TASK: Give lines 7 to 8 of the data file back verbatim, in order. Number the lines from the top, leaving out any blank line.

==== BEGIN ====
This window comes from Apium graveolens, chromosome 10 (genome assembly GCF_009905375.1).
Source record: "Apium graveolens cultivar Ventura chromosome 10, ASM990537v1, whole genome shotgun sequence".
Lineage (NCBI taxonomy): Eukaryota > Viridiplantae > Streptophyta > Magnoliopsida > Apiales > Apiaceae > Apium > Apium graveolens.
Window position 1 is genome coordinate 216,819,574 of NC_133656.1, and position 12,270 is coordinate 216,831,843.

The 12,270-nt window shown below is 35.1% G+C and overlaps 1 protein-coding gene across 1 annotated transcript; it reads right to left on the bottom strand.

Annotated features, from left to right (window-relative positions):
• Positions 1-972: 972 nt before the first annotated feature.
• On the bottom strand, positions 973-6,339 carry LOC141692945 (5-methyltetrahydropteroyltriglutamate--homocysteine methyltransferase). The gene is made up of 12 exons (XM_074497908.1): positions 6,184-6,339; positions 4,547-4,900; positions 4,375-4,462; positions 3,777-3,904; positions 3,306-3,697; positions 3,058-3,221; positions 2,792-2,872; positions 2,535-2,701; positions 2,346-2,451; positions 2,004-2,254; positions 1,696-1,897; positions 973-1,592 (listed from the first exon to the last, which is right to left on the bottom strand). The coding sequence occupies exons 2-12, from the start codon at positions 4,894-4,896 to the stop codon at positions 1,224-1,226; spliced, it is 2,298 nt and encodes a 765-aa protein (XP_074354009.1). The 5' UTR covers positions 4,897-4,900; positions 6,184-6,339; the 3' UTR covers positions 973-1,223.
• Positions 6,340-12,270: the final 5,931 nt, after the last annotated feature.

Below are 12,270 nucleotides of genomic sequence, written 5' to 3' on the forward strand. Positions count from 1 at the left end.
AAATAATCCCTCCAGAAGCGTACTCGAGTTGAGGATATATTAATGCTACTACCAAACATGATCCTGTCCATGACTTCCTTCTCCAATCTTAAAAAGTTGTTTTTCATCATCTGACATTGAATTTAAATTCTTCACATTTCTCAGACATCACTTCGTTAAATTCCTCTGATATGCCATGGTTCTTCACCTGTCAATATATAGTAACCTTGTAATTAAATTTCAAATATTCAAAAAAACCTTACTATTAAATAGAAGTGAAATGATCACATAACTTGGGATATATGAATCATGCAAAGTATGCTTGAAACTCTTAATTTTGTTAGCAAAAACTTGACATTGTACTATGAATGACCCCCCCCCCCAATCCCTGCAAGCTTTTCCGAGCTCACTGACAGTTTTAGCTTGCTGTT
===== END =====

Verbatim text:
• Positions 1-972: 972 nt before the first annotated feature.
• On the bottom strand, positions 973-6,339 carry LOC141692945 (5-methyltetrahydropteroyltriglutamate--homocysteine methyltransferase). The gene is made up of 12 exons (XM_074497908.1): positions 6,184-6,339; positions 4,547-4,900; positions 4,375-4,462; positions 3,777-3,904; positions 3,306-3,697; positions 3,058-3,221; positions 2,792-2,872; positions 2,535-2,701; positions 2,346-2,451; positions 2,004-2,254; positions 1,696-1,897; positions 973-1,592 (listed from the first exon to the last, which is right to left on the bottom strand). The coding sequence occupies exons 2-12, from the start codon at positions 4,894-4,896 to the stop codon at positions 1,224-1,226; spliced, it is 2,298 nt and encodes a 765-aa protein (XP_074354009.1). The 5' UTR covers positions 4,897-4,900; positions 6,184-6,339; the 3' UTR covers positions 973-1,223.